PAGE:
We awake in our new lodgings in QMC's family unit. We haven't been called in the night and that doesn't feel good. The twenty-four hours have come and gone and Tom has shown no signs of waking. A feeling of impending doom engulfs us both.
Doctors do their rounds and tones seem more hushed than usual. We are taken to a small side room by the consultant and Tom's nurse. A second CT has revealed 'infarctions' - insults to our baby's brain. He is damaged. We are told that it is uncertain what the end result will be - the doctors do not know. CTs are pictures; snapshots in time. The best proof is what Tom does and all we can do is watch and wait.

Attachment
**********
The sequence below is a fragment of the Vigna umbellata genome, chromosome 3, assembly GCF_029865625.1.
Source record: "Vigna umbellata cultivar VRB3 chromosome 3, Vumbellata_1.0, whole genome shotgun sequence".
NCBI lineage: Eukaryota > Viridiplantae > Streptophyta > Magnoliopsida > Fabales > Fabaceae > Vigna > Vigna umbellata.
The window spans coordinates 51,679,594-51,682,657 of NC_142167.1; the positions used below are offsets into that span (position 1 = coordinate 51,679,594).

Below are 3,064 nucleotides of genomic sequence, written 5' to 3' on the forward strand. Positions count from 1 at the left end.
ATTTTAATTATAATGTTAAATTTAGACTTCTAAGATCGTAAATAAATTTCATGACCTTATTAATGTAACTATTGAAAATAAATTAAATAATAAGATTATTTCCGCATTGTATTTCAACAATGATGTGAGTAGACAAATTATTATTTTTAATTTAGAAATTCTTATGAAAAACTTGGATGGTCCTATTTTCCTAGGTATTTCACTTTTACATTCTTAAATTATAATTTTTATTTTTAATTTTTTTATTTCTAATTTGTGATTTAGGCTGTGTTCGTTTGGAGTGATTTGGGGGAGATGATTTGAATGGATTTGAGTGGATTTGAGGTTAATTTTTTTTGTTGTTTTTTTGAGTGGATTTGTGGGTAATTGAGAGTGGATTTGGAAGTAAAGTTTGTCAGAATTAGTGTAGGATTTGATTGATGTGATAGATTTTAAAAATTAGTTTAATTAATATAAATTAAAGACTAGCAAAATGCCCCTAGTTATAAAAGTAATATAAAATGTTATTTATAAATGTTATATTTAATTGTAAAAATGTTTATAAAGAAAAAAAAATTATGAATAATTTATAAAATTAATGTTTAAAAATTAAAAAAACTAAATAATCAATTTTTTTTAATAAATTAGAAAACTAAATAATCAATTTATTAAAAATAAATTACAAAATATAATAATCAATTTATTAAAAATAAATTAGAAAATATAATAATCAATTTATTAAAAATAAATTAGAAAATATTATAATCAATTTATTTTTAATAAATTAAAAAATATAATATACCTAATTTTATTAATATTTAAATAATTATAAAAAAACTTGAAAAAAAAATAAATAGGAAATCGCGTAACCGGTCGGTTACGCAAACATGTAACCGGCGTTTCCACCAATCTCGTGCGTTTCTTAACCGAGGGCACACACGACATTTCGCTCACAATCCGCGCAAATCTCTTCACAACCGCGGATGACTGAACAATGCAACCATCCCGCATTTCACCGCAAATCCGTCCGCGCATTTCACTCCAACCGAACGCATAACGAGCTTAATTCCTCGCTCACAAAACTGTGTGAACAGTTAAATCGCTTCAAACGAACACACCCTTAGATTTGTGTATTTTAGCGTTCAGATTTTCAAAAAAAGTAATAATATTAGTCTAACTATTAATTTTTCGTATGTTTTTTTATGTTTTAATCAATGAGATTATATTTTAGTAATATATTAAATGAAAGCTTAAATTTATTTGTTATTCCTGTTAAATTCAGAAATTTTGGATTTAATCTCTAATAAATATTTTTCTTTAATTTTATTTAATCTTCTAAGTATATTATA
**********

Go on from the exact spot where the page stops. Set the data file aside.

We are left on our own and break down. I hear noises that sound like animal death cries and realise its me making them.
More EEGs, more waiting, more trying to make Tom wake up through will power alone as the comment 'the longer he stays unconcious, the more worrying it is' hangs around in my head. Tom's GCS scores don't do much rising. Grandparents try and talk Tom into opening his eyes. He ignores them. Nik has a cuddle. Tom doesn't move in her arms. We are so very scared that this is as far as he can progress.
Little can reassure us. The collective strength of our families is brought to bear. The hospital chapel is visited by two godless heathens who promise all manner of things and search for hope in the faith of others.
The day wears on and somewhere, deep down, we find hope. It's simple: he has to get better.
We barely sleep.